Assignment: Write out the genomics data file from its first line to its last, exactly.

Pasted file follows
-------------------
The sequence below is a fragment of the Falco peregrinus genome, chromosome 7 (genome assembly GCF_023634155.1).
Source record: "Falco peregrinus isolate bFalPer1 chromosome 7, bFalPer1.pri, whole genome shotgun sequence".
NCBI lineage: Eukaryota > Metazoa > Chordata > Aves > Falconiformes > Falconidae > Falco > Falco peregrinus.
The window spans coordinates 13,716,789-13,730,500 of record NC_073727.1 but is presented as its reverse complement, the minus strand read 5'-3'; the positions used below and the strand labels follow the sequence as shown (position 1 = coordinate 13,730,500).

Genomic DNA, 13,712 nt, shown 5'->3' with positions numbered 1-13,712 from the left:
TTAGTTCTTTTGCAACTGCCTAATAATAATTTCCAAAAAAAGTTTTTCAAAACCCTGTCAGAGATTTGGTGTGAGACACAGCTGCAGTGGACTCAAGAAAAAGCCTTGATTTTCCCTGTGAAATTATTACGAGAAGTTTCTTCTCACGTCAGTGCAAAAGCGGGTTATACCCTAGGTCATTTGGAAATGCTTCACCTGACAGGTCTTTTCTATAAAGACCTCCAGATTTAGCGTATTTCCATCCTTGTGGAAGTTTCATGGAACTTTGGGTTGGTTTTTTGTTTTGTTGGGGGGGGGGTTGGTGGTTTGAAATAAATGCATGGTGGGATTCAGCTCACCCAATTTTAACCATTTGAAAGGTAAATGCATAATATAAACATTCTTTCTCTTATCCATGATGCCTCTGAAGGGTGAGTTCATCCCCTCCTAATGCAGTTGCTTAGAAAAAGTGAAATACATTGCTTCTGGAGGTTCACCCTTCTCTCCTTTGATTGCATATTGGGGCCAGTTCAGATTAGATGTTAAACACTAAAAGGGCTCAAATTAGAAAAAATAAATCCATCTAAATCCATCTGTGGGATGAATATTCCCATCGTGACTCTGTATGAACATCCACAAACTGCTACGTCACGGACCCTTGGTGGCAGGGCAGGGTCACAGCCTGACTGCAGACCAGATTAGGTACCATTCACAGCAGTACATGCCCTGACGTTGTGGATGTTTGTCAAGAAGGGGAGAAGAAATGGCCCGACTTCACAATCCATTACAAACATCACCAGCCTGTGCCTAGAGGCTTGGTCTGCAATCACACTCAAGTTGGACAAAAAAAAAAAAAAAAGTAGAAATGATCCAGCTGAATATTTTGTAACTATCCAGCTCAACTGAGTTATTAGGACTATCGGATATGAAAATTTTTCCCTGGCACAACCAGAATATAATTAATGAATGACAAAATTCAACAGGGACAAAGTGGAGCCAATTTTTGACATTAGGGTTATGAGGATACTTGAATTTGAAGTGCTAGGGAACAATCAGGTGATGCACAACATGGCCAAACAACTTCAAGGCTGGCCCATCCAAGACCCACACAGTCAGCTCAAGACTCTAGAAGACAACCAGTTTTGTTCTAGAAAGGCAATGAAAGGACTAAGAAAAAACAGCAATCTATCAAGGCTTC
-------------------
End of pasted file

The sequence below is a fragment of the Falco peregrinus genome, chromosome 7 (genome assembly GCF_023634155.1).
Source record: "Falco peregrinus isolate bFalPer1 chromosome 7, bFalPer1.pri, whole genome shotgun sequence".
NCBI lineage: Eukaryota > Metazoa > Chordata > Aves > Falconiformes > Falconidae > Falco > Falco peregrinus.
The window spans coordinates 13,716,789-13,730,500 of record NC_073727.1 but is presented as its reverse complement, the minus strand read 5'-3'; the positions used below and the strand labels follow the sequence as shown (position 1 = coordinate 13,730,500).

Genomic DNA, 13,712 nt, shown 5'->3' with positions numbered 1-13,712 from the left:
TTAGTTCTTTTGCAACTGCCTAATAATAATTTCCAAAAAAAGTTTTTCAAAACCCTGTCAGAGATTTGGTGTGAGACACAGCTGCAGTGGACTCAAGAAAAAGCCTTGATTTTCCCTGTGAAATTATTACGAGAAGTTTCTTCTCACGTCAGTGCAAAAGCGGGTTATACCCTAGGTCATTTGGAAATGCTTCACCTGACAGGTCTTTTCTATAAAGACCTCCAGATTTAGCGTATTTCCATCCTTGTGGAAGTTTCATGGAACTTTGGGTTGGTTTTTTGTTTTGTTGGGGGGGGGGTTGGTGGTTTGAAATAAATGCATGGTGGGATTCAGCTCACCCAATTTTAACCATTTGAAAGGTAAATGCATAATATAAACATTCTTTCTCTTATCCATGATGCCTCTGAAGGGTGAGTTCATCCCCTCCTAATGCAGTTGCTTAGAAAAAGTGAAATACATTGCTTCTGGAGGTTCACCCTTCTCTCCTTTGATTGCATATTGGGGCCAGTTCAGATTAGATGTTAAACACTAAAAGGGCTCAAATTAGAAAAAATAAATCCATCTAAATCCATCTGTGGGATGAATATTCCCATCGTGACTCTGTATGAACATCCACAAACTGCTACGTCACGGACCCTTGGTGGCAGGGCAGGGTCACAGCCTGACTGCAGACCAGATTAGGTACCATTCACAGCAGTACATGCCCTGACGTTGTGGATGTTTGTCAAGAAGGGGAGAAGAAATGGCCCGACTTCACAATCCATTACAAACATCACCAGCCTGTGCCTAGAGGCTTGGTCTGCAATCACACTCAAGTTGGACAAAAAAAAAAAAAAAAGTAGAAATGATCCAGCTGAATATTTTGTAACTATCCAGCTCAACTGAGTTATTAGGACTATCGGATATGAAAATTTTTCCCTGGCACAACCAGAATATAATTAATGAATGACAAAATTCAACAGGGACAAAGTGGAGCCAATTTTTGACATTAGGGTTATGAGGATACTTGAATTTGAAGTGCTAGGGAACAATCAGGTGATGCACAACATGGCCAAACAACTTCAAGGCTGGCCCATCCAAGACCCACACAGTCAGCTCAAGACTCTAGAAGACAACCAGTTTTGTTCTAGAAAGGCAATGAAAGGACTAAGAAAAAACAGCAATCTATCAAGGCTTC